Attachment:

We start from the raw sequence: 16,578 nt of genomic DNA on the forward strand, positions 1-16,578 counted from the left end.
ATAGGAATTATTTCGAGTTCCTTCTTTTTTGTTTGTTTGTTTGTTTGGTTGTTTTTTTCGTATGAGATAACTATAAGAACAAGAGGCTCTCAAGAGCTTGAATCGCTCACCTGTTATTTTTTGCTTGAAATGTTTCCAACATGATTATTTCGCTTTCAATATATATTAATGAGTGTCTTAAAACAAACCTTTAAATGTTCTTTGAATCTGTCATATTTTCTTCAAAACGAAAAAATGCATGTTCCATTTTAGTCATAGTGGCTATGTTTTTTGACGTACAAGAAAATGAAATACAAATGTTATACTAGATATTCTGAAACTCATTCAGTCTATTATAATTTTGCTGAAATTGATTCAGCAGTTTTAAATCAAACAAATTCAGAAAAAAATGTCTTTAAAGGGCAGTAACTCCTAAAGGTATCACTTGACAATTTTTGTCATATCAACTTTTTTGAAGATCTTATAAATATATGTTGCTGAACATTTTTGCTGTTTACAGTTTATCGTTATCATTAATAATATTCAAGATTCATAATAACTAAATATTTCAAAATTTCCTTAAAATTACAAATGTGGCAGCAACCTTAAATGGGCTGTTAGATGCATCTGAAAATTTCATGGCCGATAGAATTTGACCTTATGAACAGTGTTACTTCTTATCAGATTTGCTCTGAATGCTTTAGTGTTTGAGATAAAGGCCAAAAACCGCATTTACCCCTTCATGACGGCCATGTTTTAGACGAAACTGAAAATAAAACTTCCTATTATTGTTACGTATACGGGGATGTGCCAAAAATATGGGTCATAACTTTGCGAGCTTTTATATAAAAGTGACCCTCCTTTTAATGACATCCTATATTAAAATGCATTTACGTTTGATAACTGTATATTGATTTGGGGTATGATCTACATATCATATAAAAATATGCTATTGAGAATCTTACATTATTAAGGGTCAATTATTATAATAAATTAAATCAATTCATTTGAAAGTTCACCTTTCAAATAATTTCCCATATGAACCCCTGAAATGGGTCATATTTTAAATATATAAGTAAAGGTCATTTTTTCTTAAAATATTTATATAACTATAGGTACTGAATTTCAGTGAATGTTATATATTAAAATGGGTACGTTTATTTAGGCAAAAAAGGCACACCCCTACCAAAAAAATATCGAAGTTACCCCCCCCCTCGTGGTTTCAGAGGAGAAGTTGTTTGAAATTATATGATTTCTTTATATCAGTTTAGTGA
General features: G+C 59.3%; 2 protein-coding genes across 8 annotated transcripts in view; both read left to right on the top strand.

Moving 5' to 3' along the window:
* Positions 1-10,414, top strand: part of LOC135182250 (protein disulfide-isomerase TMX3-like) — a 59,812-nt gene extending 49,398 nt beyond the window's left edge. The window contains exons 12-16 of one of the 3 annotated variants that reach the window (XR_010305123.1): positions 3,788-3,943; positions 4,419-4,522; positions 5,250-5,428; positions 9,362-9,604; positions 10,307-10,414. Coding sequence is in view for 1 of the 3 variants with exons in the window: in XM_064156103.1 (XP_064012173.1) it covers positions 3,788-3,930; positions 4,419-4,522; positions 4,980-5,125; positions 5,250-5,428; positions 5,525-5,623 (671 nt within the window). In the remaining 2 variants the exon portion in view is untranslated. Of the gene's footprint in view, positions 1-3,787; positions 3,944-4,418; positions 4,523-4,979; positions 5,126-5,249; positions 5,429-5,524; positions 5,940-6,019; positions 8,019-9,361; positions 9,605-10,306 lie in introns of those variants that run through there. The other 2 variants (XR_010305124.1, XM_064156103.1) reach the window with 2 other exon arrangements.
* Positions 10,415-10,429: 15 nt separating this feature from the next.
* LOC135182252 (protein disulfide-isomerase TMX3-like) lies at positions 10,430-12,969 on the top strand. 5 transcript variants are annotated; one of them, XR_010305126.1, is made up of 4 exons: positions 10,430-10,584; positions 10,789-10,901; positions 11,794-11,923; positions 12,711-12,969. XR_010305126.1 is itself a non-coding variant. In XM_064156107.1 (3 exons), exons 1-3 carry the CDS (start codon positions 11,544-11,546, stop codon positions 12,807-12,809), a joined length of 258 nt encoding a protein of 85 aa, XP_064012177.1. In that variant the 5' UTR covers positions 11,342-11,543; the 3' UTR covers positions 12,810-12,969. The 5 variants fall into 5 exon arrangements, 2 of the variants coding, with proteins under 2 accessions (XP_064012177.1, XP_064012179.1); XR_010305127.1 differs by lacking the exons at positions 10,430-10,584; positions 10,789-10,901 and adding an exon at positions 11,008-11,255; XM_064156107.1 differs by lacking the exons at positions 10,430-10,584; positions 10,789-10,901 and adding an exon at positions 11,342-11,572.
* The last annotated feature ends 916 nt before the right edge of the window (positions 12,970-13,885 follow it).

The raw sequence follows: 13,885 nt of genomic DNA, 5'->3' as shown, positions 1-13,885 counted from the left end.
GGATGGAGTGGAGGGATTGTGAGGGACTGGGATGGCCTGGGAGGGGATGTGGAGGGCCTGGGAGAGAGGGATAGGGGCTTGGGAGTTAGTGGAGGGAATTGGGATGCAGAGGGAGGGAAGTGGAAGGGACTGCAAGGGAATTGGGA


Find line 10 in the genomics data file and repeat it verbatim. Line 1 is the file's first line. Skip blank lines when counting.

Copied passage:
GGATGGAGTGGAGGGATTGTGAGGGACTGGGATGGCCTGGGAGGGGATGTGGAGGGCCTGGGAGAGAGGGATAGGGGCTTGGGAGTTAGTGGAGGGAATTGGGATGCAGAGGGAGGGAAGTGGAAGGGACTGCAAGGGAATTGGGA